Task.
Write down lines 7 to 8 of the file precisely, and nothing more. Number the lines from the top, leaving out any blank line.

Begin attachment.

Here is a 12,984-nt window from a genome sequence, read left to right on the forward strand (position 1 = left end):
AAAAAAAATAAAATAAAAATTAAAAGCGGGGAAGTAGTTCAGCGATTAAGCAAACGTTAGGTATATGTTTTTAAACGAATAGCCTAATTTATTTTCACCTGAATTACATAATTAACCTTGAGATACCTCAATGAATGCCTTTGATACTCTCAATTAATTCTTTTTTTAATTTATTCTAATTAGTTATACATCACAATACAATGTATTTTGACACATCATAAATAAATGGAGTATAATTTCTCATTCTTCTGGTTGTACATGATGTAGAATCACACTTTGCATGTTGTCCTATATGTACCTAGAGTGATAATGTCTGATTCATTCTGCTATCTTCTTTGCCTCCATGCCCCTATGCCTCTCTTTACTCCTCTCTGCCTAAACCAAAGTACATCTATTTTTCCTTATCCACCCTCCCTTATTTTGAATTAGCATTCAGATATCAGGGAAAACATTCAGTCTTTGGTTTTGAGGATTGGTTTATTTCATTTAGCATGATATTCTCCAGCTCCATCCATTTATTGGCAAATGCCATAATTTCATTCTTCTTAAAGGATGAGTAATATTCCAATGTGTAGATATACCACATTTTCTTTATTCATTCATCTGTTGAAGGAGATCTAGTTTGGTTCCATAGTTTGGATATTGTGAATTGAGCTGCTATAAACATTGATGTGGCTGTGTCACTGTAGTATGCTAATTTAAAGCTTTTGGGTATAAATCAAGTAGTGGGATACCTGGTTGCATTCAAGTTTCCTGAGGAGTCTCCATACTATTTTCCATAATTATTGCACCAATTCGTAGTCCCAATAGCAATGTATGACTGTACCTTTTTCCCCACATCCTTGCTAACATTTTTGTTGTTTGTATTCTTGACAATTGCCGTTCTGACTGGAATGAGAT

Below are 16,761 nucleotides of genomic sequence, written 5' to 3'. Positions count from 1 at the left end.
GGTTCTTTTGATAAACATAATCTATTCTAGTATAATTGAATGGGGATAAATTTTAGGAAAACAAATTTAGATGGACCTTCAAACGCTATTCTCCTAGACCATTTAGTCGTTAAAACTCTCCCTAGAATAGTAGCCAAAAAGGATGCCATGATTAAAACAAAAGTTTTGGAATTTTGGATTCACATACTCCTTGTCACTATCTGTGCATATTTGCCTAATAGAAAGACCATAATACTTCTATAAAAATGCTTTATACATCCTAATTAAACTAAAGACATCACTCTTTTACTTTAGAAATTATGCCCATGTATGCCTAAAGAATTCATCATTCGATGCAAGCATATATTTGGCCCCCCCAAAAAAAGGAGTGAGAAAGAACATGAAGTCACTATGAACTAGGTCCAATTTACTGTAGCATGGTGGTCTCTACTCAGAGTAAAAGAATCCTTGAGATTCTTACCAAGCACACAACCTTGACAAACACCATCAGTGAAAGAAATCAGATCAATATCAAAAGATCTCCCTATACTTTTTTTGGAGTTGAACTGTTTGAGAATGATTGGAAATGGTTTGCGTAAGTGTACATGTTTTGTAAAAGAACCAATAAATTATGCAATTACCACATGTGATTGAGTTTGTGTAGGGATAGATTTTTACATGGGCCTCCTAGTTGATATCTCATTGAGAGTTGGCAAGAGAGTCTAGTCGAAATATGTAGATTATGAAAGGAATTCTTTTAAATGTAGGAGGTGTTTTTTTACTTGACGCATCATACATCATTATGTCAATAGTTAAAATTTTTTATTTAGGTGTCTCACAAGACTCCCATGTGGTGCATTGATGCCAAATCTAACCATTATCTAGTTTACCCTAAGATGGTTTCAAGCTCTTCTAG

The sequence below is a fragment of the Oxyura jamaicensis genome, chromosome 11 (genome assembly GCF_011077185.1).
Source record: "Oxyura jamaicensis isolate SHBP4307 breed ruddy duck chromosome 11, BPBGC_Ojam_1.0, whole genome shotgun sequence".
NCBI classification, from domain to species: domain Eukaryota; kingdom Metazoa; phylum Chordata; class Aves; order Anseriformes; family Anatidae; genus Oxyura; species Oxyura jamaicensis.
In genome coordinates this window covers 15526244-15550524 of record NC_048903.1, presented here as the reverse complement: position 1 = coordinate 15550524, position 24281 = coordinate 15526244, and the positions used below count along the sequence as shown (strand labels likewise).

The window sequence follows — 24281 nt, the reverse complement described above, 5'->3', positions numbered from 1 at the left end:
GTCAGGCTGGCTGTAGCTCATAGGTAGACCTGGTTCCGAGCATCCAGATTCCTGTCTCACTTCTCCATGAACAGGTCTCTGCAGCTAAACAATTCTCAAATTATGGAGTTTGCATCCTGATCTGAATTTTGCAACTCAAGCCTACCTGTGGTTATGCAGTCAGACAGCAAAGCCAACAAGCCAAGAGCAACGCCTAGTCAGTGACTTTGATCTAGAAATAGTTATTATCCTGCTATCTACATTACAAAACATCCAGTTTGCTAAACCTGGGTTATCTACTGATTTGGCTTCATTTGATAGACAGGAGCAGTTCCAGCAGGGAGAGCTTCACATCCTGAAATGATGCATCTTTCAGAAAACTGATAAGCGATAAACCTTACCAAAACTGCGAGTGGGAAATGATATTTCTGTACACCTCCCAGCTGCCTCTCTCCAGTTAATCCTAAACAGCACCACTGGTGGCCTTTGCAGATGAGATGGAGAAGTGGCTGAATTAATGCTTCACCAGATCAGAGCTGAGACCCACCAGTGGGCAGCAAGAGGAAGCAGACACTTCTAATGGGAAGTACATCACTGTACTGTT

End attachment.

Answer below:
NCBI classification, from domain to species: domain Eukaryota; kingdom Metazoa; phylum Chordata; class Aves; order Anseriformes; family Anatidae; genus Oxyura; species Oxyura jamaicensis.
In genome coordinates this window covers 15526244-15550524 of record NC_048903.1, presented here as the reverse complement: position 1 = coordinate 15550524, position 24281 = coordinate 15526244, and the positions used below count along the sequence as shown (strand labels likewise).